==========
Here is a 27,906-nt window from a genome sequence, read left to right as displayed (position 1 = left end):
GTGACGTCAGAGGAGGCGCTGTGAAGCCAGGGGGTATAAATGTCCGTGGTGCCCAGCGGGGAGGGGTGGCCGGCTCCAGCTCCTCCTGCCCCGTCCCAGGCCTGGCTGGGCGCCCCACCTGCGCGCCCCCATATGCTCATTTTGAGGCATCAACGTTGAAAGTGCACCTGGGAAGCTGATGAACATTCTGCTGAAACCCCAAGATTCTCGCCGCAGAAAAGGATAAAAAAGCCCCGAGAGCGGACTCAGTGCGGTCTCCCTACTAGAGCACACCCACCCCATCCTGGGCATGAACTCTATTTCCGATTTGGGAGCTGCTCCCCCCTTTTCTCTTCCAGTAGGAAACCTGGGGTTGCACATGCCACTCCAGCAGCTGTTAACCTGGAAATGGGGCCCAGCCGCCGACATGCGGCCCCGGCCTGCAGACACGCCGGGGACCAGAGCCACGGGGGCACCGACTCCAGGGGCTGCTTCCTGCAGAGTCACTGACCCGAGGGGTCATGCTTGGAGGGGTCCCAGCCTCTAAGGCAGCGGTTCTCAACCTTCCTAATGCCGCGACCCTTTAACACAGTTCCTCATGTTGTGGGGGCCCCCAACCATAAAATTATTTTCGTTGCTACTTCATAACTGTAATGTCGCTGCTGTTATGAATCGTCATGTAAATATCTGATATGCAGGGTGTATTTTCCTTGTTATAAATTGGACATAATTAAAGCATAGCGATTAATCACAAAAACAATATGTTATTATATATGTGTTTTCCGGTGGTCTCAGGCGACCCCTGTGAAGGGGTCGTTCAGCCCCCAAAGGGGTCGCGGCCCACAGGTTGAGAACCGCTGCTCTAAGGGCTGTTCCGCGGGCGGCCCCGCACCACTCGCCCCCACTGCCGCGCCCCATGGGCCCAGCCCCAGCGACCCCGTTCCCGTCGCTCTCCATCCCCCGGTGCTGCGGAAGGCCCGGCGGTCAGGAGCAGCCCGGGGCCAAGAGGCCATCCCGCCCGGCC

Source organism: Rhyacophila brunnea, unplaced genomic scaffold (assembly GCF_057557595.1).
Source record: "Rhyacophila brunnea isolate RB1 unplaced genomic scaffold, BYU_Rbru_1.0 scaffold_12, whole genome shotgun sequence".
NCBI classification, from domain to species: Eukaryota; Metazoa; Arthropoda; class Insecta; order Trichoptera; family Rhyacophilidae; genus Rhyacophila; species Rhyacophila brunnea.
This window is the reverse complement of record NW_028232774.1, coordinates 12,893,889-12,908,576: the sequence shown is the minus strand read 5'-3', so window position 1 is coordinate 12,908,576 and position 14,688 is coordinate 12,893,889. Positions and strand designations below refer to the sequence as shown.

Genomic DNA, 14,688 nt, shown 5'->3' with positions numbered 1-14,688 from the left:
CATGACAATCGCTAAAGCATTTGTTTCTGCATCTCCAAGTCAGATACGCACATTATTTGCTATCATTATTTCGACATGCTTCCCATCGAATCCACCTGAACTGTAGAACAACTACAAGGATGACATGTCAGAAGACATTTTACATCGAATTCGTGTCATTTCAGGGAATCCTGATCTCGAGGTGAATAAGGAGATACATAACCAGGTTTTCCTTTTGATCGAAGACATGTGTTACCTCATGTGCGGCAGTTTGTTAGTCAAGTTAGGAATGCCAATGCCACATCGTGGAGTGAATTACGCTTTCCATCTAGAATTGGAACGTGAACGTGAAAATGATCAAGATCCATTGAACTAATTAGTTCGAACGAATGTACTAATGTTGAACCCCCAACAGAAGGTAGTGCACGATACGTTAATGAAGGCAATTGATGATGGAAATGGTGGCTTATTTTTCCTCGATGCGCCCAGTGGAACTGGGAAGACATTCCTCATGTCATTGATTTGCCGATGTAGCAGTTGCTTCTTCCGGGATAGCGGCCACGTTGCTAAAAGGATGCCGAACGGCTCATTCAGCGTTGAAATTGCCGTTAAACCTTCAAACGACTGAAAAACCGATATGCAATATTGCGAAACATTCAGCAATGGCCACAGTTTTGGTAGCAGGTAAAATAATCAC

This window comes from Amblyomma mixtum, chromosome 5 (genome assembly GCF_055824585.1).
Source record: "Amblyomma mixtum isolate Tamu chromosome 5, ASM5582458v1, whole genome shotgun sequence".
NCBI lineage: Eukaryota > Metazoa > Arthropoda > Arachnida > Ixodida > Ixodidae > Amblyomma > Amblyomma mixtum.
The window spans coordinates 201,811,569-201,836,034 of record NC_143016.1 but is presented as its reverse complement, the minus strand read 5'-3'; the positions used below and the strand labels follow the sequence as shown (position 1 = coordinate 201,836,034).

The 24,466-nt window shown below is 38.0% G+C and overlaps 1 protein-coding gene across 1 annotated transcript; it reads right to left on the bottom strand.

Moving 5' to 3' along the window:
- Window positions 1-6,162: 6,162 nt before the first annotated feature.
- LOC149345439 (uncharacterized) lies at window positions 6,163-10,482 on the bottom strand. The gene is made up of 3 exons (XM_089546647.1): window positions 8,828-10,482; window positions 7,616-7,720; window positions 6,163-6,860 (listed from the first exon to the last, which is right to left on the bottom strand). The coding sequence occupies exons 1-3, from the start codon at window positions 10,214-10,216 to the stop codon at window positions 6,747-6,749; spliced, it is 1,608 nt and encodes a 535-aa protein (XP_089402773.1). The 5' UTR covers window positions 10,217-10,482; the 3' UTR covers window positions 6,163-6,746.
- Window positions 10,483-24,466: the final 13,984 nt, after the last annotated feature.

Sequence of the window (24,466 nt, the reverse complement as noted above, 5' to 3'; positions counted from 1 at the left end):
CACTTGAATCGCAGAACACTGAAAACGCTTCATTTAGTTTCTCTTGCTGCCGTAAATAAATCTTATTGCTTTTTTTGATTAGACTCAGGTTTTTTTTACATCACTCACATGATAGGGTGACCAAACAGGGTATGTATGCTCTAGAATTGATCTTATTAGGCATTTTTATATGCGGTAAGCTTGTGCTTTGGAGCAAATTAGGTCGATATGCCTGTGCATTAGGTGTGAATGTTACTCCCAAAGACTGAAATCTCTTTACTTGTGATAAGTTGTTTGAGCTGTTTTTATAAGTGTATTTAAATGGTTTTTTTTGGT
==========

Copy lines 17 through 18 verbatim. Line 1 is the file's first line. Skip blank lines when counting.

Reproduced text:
- Window positions 10,483-24,466: the final 13,984 nt, after the last annotated feature.

Sequence of the window (24,466 nt, the reverse complement as noted above, 5' to 3'; positions counted from 1 at the left end):